Consuming large amounts of alcohol within a short period of time, otherwise known as binge drinking, has often caught media attention in the past in relation to college students, which sometimes results in tragedy. But now, an eye-opening new study has revealed that binge drinking is also a serious issue among older Americans. According to a study published last week in the Journal of the American Geriatrics Society, about one in 10 older adults are considered binge drinkers.
“Binge drinking, even episodically or infrequently, may negatively affect other health conditions by exacerbating disease, interacting with prescribed medications, and complicating disease management,” said Dr. Benjamin Han, lead author of the study, in an article last week by The New York Times. Han noted that for starters, excessive alcohol consumption increases the risk of injury — and the repercussions from a fall are far more serious for an 81-year-old than say, a 21-year-old.
The study defined binge drinking as consuming five or more drinks in a sitting for men, and four or more drinks in a sitting for women. Drinks were defined as a can or bottle of beer, a glass of wine or a wine cooler, a shot of liquor, or a mixed drink with liquor in it. The research team analyzed data from the annual U.S. National Survey on Drug Use and Health between 2015 and 2017. The findings included 10,927 adults aged 65 or older who reported their drinking habits in the previous 30 days. Han said the group did not include adults living in long-term-care facilities or nursing homes.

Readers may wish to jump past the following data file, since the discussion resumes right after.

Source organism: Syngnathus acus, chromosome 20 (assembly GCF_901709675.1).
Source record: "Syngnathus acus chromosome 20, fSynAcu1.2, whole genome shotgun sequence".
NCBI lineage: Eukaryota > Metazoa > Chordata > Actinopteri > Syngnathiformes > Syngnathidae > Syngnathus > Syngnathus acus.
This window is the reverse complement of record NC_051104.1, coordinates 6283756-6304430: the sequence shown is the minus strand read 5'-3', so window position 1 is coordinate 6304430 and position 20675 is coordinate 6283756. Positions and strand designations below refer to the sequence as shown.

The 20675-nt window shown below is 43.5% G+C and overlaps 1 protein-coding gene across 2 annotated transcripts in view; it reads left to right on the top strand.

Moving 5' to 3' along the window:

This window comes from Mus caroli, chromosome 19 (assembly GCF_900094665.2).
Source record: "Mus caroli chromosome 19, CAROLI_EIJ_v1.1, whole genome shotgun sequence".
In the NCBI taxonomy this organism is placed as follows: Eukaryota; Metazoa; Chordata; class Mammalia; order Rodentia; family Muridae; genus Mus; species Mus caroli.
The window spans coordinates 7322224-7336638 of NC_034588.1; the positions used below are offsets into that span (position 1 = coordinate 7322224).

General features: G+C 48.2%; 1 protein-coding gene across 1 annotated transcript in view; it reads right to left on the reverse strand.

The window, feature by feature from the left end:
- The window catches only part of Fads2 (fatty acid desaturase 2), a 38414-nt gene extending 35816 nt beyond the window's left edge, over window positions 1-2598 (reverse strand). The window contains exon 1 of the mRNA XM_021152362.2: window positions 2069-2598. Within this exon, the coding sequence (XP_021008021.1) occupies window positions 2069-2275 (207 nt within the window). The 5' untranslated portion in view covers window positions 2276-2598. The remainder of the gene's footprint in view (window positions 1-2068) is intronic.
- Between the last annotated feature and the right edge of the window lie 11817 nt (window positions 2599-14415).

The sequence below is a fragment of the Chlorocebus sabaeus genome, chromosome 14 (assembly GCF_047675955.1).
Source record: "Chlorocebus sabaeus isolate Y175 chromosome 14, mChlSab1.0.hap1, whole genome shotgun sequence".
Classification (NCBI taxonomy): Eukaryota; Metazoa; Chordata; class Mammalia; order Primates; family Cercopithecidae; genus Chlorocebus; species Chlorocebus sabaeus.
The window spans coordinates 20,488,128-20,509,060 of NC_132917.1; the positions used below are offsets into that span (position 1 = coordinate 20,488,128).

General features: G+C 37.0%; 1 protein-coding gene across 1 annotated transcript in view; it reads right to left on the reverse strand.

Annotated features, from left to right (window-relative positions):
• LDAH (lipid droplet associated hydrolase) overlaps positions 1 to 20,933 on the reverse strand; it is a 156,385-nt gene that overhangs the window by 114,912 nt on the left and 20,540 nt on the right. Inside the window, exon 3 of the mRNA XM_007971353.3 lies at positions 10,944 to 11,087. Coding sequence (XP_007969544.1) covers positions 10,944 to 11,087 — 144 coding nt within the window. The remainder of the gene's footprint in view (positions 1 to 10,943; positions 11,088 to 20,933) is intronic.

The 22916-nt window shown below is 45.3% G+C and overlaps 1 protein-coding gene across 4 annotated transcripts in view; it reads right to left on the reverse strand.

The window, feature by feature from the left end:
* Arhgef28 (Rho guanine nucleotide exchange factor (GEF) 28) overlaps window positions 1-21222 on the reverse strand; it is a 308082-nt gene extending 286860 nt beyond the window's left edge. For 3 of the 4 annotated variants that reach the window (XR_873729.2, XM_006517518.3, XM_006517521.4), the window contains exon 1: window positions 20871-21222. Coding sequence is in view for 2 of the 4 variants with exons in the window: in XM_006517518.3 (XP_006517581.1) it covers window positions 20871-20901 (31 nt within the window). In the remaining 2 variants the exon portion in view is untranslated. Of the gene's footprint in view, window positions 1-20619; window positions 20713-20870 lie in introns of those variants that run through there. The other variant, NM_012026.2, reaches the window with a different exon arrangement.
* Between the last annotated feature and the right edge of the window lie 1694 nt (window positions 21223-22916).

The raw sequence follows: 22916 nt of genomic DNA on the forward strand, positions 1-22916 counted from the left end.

Still, overall, binge drinking among older adults is still relatively low compared with other age groups, says Han. According to the study, the highest prevalence of binge drinking occurred in college-aged adults, 18 to 25, with over 38 percent falling into the category. The next age group, adults ages 26 to 34, was the second highest percentage.
Though Han says the drinking habits of teenagers and younger people should continue to be an area of focus among researchers and clinicians, more attention should be paid to the drinking habits of older adults.
Timothy S. Naimi, an alcohol epidemiologist and professor at Boston University’s Schools of Medicine and Public Health, agrees, telling the Times that the one in 10 figure “is an impressive number and it’s concerning.” He added that the number is “undoubtedly an underestimate,” because people rarely give an accurate account of how much they actually drink — and many heavy drinkers, for a variety of reasons, are probably not even being included in such studies.
Han said he hopes the study will emphasize the importance for health care professionals to screen older adults for alcohol use and, in turn, educate them about how their bodies become more sensitive to alcohol as they age.